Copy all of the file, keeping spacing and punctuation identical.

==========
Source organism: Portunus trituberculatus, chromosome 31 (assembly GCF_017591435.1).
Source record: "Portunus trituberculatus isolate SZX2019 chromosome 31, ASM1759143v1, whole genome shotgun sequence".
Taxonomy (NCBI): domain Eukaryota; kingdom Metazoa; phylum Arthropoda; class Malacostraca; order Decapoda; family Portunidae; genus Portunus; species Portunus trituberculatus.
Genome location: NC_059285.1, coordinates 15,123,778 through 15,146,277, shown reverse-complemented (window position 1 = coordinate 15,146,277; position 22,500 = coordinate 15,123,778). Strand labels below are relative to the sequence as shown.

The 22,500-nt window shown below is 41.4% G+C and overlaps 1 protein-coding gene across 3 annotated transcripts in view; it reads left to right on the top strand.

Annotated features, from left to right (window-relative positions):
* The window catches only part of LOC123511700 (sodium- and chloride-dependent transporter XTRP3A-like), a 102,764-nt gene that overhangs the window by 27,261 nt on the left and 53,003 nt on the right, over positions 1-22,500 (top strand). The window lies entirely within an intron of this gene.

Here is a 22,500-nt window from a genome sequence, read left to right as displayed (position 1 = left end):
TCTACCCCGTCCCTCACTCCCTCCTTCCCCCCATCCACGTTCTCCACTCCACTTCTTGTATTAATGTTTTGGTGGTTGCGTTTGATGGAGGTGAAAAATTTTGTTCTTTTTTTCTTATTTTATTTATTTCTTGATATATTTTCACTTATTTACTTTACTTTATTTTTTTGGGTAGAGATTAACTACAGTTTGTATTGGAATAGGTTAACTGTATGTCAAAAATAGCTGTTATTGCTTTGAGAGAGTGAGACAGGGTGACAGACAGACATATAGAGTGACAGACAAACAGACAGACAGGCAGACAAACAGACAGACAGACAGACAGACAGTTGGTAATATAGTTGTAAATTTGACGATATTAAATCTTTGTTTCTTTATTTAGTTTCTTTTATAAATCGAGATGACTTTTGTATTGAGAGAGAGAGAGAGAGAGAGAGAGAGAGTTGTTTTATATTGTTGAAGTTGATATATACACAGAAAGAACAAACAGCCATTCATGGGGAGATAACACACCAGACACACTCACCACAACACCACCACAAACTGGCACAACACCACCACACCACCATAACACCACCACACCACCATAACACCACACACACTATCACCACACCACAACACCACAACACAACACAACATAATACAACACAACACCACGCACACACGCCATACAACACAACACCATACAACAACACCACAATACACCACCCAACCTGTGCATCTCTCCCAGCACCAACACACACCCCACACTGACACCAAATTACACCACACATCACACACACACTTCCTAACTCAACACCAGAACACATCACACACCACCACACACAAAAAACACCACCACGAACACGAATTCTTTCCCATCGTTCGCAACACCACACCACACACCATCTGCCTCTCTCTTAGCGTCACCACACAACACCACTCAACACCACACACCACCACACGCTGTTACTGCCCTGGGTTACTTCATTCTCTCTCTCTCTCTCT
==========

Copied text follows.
Source organism: Portunus trituberculatus, chromosome 31 (assembly GCF_017591435.1).
Source record: "Portunus trituberculatus isolate SZX2019 chromosome 31, ASM1759143v1, whole genome shotgun sequence".
Taxonomy (NCBI): domain Eukaryota; kingdom Metazoa; phylum Arthropoda; class Malacostraca; order Decapoda; family Portunidae; genus Portunus; species Portunus trituberculatus.
Genome location: NC_059285.1, coordinates 15,123,778 through 15,146,277, shown reverse-complemented (window position 1 = coordinate 15,146,277; position 22,500 = coordinate 15,123,778). Strand labels below are relative to the sequence as shown.

The 22,500-nt window shown below is 41.4% G+C and overlaps 1 protein-coding gene across 3 annotated transcripts in view; it reads left to right on the top strand.

Annotated features, from left to right (window-relative positions):
* The window catches only part of LOC123511700 (sodium- and chloride-dependent transporter XTRP3A-like), a 102,764-nt gene that overhangs the window by 27,261 nt on the left and 53,003 nt on the right, over positions 1-22,500 (top strand). The window lies entirely within an intron of this gene.

Here is a 22,500-nt window from a genome sequence, read left to right as displayed (position 1 = left end):
TCTACCCCGTCCCTCACTCCCTCCTTCCCCCCATCCACGTTCTCCACTCCACTTCTTGTATTAATGTTTTGGTGGTTGCGTTTGATGGAGGTGAAAAATTTTGTTCTTTTTTTCTTATTTTATTTATTTCTTGATATATTTTCACTTATTTACTTTACTTTATTTTTTTGGGTAGAGATTAACTACAGTTTGTATTGGAATAGGTTAACTGTATGTCAAAAATAGCTGTTATTGCTTTGAGAGAGTGAGACAGGGTGACAGACAGACATATAGAGTGACAGACAAACAGACAGACAGGCAGACAAACAGACAGACAGACAGACAGACAGTTGGTAATATAGTTGTAAATTTGACGATATTAAATCTTTGTTTCTTTATTTAGTTTCTTTTATAAATCGAGATGACTTTTGTATTGAGAGAGAGAGAGAGAGAGAGAGAGAGAGTTGTTTTATATTGTTGAAGTTGATATATACACAGAAAGAACAAACAGCCATTCATGGGGAGATAACACACCAGACACACTCACCACAACACCACCACAAACTGGCACAACACCACCACACCACCATAACACCACCACACCACCATAACACCACACACACTATCACCACACCACAACACCACAACACAACACAACATAATACAACACAACACCACGCACACACGCCATACAACACAACACCATACAACAACACCACAATACACCACCCAACCTGTGCATCTCTCCCAGCACCAACACACACCCCACACTGACACCAAATTACACCACACATCACACACACACTTCCTAACTCAACACCAGAACACATCACACACCACCACACACAAAAAACACCACCACGAACACGAATTCTTTCCCATCGTTCGCAACACCACACCACACACCATCTGCCTCTCTCTTAGCGTCACCACACAACACCACTCAACACCACACACCACCACACGCTGTTACTGCCCTGGGTTACTTCATTCTCTCTCTCTCTCTCT